That lyric from a Chuck Berry signature song, “Memphis, Tennessee,” takes on a haunting new meaning in light of the latest evidence of contamination of the Memphis Sand aquifer, a main drinking water source for the city, with the highly toxic solvent tetrachloroethylene (also known as perchloroethylene (PCE), or more commonly PERC).  Lest there be any doubt about the human toll this is taking, read this local woman’s heart-wrenching story.

The source of PERC in this case is a former dry cleaning business that is now a hazardous waste site, and because of Sharri Schmidt’s case is now nominated to become a Superfund site.  The chemical is still widely used in dry cleaning as well as in many other uses.  It’s a probable human carcinogen, and is also toxic to the brain, kidney and liver.

As I write, Dourson and Beck are making decisions that will help determine how the risks of PERC and other chemicals are assessed and whether or not they need to be regulated.

Unfortunately, Schmidt is far from alone.  PERC contamination of drinking water is widespread in this country.  To name just a few, have a look at these stories from towns and cities in North Carolina, Indiana, Nevada, Arizona, Montana, and New York.

Data compiled by the Environmental Working Group from local water utilities shows that PERC was detected in tap water samples taken by water utilities in 44 states that serve 19 million people.

One might hope and think that affected local communities could turn to the US Environmental Protection Agency for help in such situations.  The sad truth is that under the Trump administration this may well not be the case.  Trump has nominated Michael Dourson to lead EPA’s chemical safety office, who, despite the fact that he’s yet to be confirmed, is already working at EPA as a special advisor to Administrator Scott Pruitt.  And Pruitt has already installed as a political appointee to that office Nancy Beck, who until May was a senior official at the American Chemistry Council (ACC), the chemical industry’s main trade association.

So what do Dourson and Beck have to do with PERC?   Read More »

Also posted in Health Policy, Industry Influence, TSCA Reform / Tagged | Read 1 Response

Little follow-up when FDA finds high levels of perchlorate in food

Tom Neltner, J.D.is Chemicals Policy Director and Maricel Maffini, Ph.D., Consultant

FDA’s apparent lack of follow-up when faced with jaw-dropping levels of a toxic chemical in food is disturbing.

For more than 40 years, the Food and Drug Administration (FDA) has conducted the Total Diet Study (TDS) to monitor levels of approximately 800 pesticides, metals, and other contaminants, as well as nutrients in food. The TDS’s purposes are to “track trends in the average American diet and inform the development of interventions to reduce or minimize risks, when needed.” By combining levels of chemicals in food with food consumption surveys, the TDS data serve a critical role in estimating consumers’ exposure to chemicals.

From 2004 to 2012 (except for 2007), FDA collects and tests about 280 food types for perchlorate, a chemical known to disrupt thyroid hormone production. This information is very important, because for the many pregnant women and children with low iodine intake, even transient exposure to high levels of perchlorate can impair brain development.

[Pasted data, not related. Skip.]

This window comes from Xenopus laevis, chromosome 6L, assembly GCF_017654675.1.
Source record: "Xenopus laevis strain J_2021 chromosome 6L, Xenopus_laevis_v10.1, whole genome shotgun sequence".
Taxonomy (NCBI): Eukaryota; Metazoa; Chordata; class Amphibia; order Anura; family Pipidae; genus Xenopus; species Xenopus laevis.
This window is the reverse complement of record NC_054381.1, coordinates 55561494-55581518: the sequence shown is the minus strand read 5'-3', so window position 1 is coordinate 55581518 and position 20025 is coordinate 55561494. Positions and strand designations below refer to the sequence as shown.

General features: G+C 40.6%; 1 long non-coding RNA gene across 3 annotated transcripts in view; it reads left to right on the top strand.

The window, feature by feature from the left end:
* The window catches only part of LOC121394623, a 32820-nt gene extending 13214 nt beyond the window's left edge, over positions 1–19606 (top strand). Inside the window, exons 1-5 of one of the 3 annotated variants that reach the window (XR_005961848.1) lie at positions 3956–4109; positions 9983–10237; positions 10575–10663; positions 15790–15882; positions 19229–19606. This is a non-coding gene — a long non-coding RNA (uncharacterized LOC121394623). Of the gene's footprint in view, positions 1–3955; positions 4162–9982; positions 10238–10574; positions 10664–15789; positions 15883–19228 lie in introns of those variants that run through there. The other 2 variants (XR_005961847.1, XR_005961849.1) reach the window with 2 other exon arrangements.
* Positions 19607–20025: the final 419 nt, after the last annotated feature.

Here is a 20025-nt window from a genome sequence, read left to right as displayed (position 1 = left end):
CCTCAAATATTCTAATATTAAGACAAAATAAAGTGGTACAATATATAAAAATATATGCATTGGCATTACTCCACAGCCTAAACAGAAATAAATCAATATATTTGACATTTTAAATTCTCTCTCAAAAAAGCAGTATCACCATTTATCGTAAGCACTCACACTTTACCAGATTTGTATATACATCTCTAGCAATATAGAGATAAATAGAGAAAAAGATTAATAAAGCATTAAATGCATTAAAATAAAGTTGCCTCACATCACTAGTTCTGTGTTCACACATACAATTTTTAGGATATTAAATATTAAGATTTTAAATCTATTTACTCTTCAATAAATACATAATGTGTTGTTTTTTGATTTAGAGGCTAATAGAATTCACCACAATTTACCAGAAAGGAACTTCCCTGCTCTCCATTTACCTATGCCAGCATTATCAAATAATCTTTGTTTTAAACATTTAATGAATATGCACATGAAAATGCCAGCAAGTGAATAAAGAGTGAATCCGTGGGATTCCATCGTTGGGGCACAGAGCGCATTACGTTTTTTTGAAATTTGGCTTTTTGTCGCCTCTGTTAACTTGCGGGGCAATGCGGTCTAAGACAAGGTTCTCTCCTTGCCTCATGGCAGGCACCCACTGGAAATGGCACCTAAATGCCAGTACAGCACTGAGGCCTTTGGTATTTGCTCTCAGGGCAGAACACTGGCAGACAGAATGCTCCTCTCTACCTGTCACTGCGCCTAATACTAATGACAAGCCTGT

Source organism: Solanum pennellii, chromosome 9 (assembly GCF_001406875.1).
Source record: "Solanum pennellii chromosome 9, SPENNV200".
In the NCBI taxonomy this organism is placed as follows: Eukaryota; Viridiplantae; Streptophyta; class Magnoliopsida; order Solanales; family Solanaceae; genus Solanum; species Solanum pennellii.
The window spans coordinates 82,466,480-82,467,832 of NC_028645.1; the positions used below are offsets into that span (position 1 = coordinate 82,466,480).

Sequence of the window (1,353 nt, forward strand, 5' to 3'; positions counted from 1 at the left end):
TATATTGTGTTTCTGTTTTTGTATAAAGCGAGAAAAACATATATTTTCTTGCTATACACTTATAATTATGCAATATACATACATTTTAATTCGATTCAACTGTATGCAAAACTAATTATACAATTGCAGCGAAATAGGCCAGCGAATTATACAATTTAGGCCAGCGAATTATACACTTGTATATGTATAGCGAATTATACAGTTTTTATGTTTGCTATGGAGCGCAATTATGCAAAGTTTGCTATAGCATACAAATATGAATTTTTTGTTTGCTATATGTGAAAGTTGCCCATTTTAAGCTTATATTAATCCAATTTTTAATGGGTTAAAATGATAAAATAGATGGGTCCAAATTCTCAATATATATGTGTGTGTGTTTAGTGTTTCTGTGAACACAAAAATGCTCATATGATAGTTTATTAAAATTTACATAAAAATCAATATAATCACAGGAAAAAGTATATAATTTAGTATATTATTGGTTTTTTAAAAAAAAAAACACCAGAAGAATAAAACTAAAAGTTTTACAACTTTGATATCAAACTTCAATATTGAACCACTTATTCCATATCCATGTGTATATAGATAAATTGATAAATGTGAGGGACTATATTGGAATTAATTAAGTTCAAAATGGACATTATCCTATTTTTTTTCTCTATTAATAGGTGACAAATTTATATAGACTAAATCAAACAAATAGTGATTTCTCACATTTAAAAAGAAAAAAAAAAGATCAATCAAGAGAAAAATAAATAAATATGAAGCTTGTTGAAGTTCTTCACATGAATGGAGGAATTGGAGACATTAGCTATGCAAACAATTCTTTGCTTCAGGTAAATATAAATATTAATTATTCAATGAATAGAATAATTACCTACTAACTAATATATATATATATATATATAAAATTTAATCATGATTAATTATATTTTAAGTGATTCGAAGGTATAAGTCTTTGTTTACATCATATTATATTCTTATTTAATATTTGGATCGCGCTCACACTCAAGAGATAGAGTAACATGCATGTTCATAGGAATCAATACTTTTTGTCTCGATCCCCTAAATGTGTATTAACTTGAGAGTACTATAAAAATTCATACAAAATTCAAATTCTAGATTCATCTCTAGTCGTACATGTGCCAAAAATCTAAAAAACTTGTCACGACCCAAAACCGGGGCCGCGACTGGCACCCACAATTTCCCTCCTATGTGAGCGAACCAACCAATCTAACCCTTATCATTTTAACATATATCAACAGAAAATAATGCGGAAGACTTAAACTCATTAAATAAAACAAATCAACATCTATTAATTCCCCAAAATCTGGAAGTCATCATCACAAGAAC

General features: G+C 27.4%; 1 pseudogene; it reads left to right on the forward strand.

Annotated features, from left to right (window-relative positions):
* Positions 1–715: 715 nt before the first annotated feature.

The agency published updates on food contamination and consumers’ exposure to perchlorate in 2008 (covering years 2004-2006) and in 2016 (covering 2008-2012). On its Perchlorate Questions and Answers webpage, FDA says it found “no overall change in perchlorate levels across foods” in samples collected between 2008 and 2012 compared to those collected between 2005 and 2006. It also notes that there were higher average levels in some food and lower in others between the time periods and suggests that a larger sampling size or variances in the region or season when the samples were collected may account for the differences.

FDA’s Q&A webpage masks the most disturbing part of the story

FDA’s attempt at providing consumers with information about the presence of a toxic chemical in food and what it means for their health falls short. By focusing on the similar average level of perchlorate across foods, FDA masks the disturbing fact that children are consuming increasing amounts of perchlorate: 35% for infants, 23% for toddlers and 12% for children between 2 and 6 from 2004-2006 to 2008-2012. The agency’s webpage notes the exposures in 2008-2012 but fails to mention the increase reported by its own scientists.

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To be true to your new directive, Mr. Pruitt, you need to fire Michael Dourson today

Richard Denison, Ph.D.is a Lead Senior Scientist.

[Use this link to see all of our posts on Dourson.]

EPA Administrator Scott Pruitt issued a directive today that prevents independent scientists who receive research grants from EPA from serving on any EPA advisory panels.  Wholly unaddressed by the directive is any counterpart prohibition on scientists funded by industries with conflicts of interest from serving as EPA advisors.